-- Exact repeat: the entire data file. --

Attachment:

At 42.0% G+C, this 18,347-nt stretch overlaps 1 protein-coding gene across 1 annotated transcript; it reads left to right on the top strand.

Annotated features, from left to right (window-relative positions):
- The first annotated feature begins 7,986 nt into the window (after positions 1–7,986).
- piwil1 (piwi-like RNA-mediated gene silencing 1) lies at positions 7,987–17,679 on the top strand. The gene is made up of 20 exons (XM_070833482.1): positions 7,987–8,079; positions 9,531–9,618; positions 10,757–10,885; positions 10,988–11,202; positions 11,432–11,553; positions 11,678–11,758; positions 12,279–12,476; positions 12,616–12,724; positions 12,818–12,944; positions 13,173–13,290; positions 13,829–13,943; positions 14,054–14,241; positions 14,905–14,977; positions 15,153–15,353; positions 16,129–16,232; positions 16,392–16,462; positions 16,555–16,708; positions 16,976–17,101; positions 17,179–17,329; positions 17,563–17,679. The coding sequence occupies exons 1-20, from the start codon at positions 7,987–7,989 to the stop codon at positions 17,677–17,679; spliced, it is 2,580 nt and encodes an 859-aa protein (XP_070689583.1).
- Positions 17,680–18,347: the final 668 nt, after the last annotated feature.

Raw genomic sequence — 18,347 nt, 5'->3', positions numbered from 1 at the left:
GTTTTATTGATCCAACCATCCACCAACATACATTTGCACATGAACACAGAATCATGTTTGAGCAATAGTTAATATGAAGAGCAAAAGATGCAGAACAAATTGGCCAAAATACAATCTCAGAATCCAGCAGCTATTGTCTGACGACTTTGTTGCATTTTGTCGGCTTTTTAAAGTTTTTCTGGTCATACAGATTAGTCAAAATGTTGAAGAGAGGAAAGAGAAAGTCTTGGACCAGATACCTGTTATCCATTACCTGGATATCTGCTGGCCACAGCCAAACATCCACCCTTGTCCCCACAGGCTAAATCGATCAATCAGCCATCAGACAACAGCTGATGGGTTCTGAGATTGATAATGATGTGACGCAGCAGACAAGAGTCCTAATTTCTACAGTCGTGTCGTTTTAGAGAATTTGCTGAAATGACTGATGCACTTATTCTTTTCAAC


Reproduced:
At 42.0% G+C, this 18,347-nt stretch overlaps 1 protein-coding gene across 1 annotated transcript; it reads left to right on the top strand.

Annotated features, from left to right (window-relative positions):
- The first annotated feature begins 7,986 nt into the window (after positions 1–7,986).
- piwil1 (piwi-like RNA-mediated gene silencing 1) lies at positions 7,987–17,679 on the top strand. The gene is made up of 20 exons (XM_070833482.1): positions 7,987–8,079; positions 9,531–9,618; positions 10,757–10,885; positions 10,988–11,202; positions 11,432–11,553; positions 11,678–11,758; positions 12,279–12,476; positions 12,616–12,724; positions 12,818–12,944; positions 13,173–13,290; positions 13,829–13,943; positions 14,054–14,241; positions 14,905–14,977; positions 15,153–15,353; positions 16,129–16,232; positions 16,392–16,462; positions 16,555–16,708; positions 16,976–17,101; positions 17,179–17,329; positions 17,563–17,679. The coding sequence occupies exons 1-20, from the start codon at positions 7,987–7,989 to the stop codon at positions 17,677–17,679; spliced, it is 2,580 nt and encodes an 859-aa protein (XP_070689583.1).
- Positions 17,680–18,347: the final 668 nt, after the last annotated feature.

Raw genomic sequence — 18,347 nt, 5'->3', positions numbered from 1 at the left:
GTTTTATTGATCCAACCATCCACCAACATACATTTGCACATGAACACAGAATCATGTTTGAGCAATAGTTAATATGAAGAGCAAAAGATGCAGAACAAATTGGCCAAAATACAATCTCAGAATCCAGCAGCTATTGTCTGACGACTTTGTTGCATTTTGTCGGCTTTTTAAAGTTTTTCTGGTCATACAGATTAGTCAAAATGTTGAAGAGAGGAAAGAGAAAGTCTTGGACCAGATACCTGTTATCCATTACCTGGATATCTGCTGGCCACAGCCAAACATCCACCCTTGTCCCCACAGGCTAAATCGATCAATCAGCCATCAGACAACAGCTGATGGGTTCTGAGATTGATAATGATGTGACGCAGCAGACAAGAGTCCTAATTTCTACAGTCGTGTCGTTTTAGAGAATTTGCTGAAATGACTGATGCACTTATTCTTTTCAAC